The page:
Categories: Guide to Space

Star Cluster

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There are few things in astronomy more awe inspiring and spellbinding than the birth of a star. Even though we now understand how they are formed, the sheer magnitude of it is still enough to stir the imagination of even the most schooled and cynical academics. Still, there is some degree of guesswork and chance when it comes to where stars will be born and what kind of stars they will become. For example, while some stars are single field stars (like our Sun), others form in groups of two (binary) or more, sometimes much more. This is what is known as a Star Cluster, by definition, a group of stars that share a common origin and are gravitationally bound for some length of time.

Thereare two basic categories of star clusters: Globular and Open (aka. Galactic) star clusters. Globular clusters are roughly spherical groupings of stars that range from 10,000 to several million stars packed into regions ranging from 10 to 30 light years across. They commonly consist of very old Population II stars – which are just a few hundred million years younger than the universe itself – and are mostly yellow and red. Open clusters, on the other hand, are very different. Unlike the spherically distributed globulars, open clusters are confined to the galactic plane and are almost always found within the spiral arms of galaxies. They are generally made up of young stars, up to a few tens of millions of years old, with a few rare exceptions that are as old as a few billion years. Open clusters also contain only a few hundred members within a region of up to about 30 light-years. Being much less densely populated than globular clusters, they are much less tightly gravitationally bound, and over time, will become disrupted by the gravity of giant molecular clouds and other clusters.

Star clusters are particularly useful to astronomers as they provide a way to study and model stellar evolution and ages. By estimating the age of globular clusters, scientists were able to get a more accurate picture of how old the universe is, putting it at roughly 13 billion years of age. In addition, the location of star clusters and galaxies is believed to be a good indication of the physics of the early universe. This is based on aspects of the Big Bang theory where it is believed that immediately after the creation event, following a period of relatively homogenous distribution; cosmic matter slowly gravitated to areas of higher concentration. In this way, star clusters and the position of galaxies provide an indication of where matter was more densely distributed when the universe was still young.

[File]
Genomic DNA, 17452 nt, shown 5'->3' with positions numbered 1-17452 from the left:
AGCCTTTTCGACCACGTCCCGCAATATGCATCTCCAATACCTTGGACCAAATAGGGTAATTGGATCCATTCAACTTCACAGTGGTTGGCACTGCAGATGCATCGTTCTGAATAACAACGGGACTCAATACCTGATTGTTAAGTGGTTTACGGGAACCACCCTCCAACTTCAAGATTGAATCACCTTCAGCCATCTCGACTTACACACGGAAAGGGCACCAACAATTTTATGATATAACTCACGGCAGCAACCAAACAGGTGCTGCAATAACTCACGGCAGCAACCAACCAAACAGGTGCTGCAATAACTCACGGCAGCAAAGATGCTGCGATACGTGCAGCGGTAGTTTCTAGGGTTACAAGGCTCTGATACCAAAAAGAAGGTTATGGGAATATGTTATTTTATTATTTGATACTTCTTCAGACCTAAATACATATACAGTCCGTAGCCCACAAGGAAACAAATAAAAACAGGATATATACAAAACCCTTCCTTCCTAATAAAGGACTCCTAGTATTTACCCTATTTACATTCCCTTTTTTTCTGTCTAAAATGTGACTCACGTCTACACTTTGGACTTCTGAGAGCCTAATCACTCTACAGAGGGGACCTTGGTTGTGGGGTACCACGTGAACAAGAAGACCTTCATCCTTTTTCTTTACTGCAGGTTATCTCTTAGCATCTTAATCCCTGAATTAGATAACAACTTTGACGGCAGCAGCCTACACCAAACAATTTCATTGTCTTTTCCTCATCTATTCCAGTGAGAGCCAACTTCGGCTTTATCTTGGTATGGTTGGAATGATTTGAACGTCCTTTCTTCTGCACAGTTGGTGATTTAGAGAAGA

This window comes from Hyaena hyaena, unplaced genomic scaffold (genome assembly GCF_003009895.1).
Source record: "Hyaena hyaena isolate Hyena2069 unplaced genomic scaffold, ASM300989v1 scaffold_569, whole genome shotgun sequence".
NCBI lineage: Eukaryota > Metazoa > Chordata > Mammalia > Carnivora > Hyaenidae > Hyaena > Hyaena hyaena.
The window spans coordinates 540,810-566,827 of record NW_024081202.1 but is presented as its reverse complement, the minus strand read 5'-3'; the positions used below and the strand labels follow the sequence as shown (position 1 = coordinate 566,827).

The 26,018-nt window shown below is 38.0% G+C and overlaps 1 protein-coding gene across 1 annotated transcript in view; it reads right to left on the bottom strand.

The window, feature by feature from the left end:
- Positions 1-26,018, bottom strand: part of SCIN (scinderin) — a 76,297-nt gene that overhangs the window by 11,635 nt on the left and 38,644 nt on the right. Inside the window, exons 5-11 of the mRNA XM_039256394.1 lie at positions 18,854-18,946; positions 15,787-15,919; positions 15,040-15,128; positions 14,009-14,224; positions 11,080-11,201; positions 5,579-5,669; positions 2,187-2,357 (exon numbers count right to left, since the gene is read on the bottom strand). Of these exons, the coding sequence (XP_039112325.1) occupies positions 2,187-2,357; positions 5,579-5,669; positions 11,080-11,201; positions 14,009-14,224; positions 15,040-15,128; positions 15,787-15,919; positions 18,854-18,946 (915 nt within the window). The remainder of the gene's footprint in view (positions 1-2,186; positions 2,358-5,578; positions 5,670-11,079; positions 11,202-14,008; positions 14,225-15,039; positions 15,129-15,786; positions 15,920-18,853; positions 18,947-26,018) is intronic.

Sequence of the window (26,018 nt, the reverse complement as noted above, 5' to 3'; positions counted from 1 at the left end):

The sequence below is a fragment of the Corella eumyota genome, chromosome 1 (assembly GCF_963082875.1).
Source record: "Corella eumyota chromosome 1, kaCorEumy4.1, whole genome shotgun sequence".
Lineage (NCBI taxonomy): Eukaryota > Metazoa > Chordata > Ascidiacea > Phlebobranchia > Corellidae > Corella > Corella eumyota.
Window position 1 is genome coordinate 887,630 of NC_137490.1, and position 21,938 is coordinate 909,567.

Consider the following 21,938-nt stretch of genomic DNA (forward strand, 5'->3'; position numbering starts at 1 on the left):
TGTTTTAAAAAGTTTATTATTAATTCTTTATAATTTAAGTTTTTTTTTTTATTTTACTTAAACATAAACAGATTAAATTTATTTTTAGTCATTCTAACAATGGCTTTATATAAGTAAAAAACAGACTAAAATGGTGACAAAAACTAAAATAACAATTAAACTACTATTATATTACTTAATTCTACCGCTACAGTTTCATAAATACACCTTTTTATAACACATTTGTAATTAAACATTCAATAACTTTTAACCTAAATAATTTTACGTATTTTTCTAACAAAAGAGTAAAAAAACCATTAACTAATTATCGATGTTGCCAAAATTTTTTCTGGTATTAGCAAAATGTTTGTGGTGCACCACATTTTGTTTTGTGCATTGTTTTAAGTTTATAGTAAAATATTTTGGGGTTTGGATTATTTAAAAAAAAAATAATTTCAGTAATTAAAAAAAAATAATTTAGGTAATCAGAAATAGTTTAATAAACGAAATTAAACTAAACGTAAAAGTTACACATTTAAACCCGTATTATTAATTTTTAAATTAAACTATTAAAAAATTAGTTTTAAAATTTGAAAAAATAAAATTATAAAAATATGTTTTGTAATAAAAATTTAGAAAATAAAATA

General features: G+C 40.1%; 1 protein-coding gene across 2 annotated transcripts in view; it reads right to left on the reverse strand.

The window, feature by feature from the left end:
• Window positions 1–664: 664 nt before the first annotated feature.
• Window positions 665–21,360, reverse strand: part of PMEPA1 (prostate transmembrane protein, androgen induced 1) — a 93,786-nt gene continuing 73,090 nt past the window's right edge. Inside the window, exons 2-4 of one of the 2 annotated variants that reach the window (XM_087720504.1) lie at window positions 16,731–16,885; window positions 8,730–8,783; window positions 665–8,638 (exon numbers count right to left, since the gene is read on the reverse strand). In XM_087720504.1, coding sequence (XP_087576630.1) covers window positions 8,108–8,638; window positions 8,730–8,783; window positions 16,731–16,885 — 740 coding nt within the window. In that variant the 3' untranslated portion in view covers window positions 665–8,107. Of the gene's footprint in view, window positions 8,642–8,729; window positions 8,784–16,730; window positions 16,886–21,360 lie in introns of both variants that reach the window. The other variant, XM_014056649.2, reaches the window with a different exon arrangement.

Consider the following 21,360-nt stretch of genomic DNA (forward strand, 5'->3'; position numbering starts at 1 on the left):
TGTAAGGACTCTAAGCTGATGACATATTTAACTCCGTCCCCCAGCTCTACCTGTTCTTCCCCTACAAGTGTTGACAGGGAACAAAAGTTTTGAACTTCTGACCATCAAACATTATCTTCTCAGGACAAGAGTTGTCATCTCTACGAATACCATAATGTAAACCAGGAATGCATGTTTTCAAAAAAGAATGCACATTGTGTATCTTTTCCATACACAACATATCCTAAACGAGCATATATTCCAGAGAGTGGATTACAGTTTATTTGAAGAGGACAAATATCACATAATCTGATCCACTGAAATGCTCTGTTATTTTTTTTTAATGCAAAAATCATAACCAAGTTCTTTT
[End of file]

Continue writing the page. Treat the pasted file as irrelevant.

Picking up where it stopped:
Some popular examples of star clusters, many of which are visible to the naked eye, include Pleiades, Hyades, the Beehive Cluster and the star nursery within the Orion Nebula.

We have written many articles about star cluster for Universe Today. Here’s an article about a massive star cluster discovered, and here are some amazing star cluster wallpapers.

If you’d like more information on stars, check out Hubblesite’s News Releases about Stars, and here’s the stars and galaxies homepage.

We’ve done many episodes of Astronomy Cast about stars. Listen here, Episode 12: Where Do Baby Stars Come From?

Sources:
http://en.wikipedia.org/wiki/Star_cluster
http://universe-review.ca/F06-star-cluster.htm
http://outreach.atnf.csiro.au/education/senior/astrophysics/stellarevolution_clusters.html
http://www.sciencedaily.com/articles/s/star_cluster.htm
http://en.wikipedia.org/wiki/Stellar_populations#Populations_III.2C_II.2C_and_I
http://www.sciencedaily.com/articles/g/galaxy_formation_and_evolution.htm

Matt Williams

Matt Williams is a space journalist and science communicator for Universe Today and Interesting Engineering. He's also a science fiction author, podcaster (Stories from Space), and Taekwon-Do instructor who lives on Vancouver Island with his wife and family.

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